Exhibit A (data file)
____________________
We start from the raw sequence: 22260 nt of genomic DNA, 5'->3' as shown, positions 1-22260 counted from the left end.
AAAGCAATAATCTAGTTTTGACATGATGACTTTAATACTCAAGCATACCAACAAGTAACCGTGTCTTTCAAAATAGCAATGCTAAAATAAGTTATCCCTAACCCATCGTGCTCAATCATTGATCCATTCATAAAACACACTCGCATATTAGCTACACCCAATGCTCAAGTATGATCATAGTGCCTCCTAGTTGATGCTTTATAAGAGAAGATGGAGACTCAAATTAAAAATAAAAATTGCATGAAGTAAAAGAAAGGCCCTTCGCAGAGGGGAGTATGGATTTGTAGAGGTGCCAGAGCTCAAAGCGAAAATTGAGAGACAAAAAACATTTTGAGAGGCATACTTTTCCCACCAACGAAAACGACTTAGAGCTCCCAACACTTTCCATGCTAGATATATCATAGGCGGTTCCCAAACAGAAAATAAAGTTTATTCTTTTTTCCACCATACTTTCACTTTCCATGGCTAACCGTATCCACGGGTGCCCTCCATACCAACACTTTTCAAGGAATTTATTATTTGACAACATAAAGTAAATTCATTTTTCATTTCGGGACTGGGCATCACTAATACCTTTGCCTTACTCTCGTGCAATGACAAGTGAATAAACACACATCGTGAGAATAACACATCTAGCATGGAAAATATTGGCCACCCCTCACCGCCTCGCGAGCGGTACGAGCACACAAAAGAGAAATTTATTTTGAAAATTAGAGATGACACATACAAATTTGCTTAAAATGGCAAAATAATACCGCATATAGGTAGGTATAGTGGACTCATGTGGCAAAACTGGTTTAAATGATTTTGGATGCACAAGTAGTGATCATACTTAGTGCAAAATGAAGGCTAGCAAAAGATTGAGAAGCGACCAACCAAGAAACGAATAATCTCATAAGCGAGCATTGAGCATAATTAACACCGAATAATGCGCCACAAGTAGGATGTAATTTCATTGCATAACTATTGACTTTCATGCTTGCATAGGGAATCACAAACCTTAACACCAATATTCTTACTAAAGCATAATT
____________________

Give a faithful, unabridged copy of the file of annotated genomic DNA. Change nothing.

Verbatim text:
We start from the raw sequence: 22260 nt of genomic DNA, 5'->3' as shown, positions 1-22260 counted from the left end.
AAAGCAATAATCTAGTTTTGACATGATGACTTTAATACTCAAGCATACCAACAAGTAACCGTGTCTTTCAAAATAGCAATGCTAAAATAAGTTATCCCTAACCCATCGTGCTCAATCATTGATCCATTCATAAAACACACTCGCATATTAGCTACACCCAATGCTCAAGTATGATCATAGTGCCTCCTAGTTGATGCTTTATAAGAGAAGATGGAGACTCAAATTAAAAATAAAAATTGCATGAAGTAAAAGAAAGGCCCTTCGCAGAGGGGAGTATGGATTTGTAGAGGTGCCAGAGCTCAAAGCGAAAATTGAGAGACAAAAAACATTTTGAGAGGCATACTTTTCCCACCAACGAAAACGACTTAGAGCTCCCAACACTTTCCATGCTAGATATATCATAGGCGGTTCCCAAACAGAAAATAAAGTTTATTCTTTTTTCCACCATACTTTCACTTTCCATGGCTAACCGTATCCACGGGTGCCCTCCATACCAACACTTTTCAAGGAATTTATTATTTGACAACATAAAGTAAATTCATTTTTCATTTCGGGACTGGGCATCACTAATACCTTTGCCTTACTCTCGTGCAATGACAAGTGAATAAACACACATCGTGAGAATAACACATCTAGCATGGAAAATATTGGCCACCCCTCACCGCCTCGCGAGCGGTACGAGCACACAAAAGAGAAATTTATTTTGAAAATTAGAGATGACACATACAAATTTGCTTAAAATGGCAAAATAATACCGCATATAGGTAGGTATAGTGGACTCATGTGGCAAAACTGGTTTAAATGATTTTGGATGCACAAGTAGTGATCATACTTAGTGCAAAATGAAGGCTAGCAAAAGATTGAGAAGCGACCAACCAAGAAACGAATAATCTCATAAGCGAGCATTGAGCATAATTAACACCGAATAATGCGCCACAAGTAGGATGTAATTTCATTGCATAACTATTGACTTTCATGCTTGCATAGGGAATCACAAACCTTAACACCAATATTCTTACTAAAGCATAATT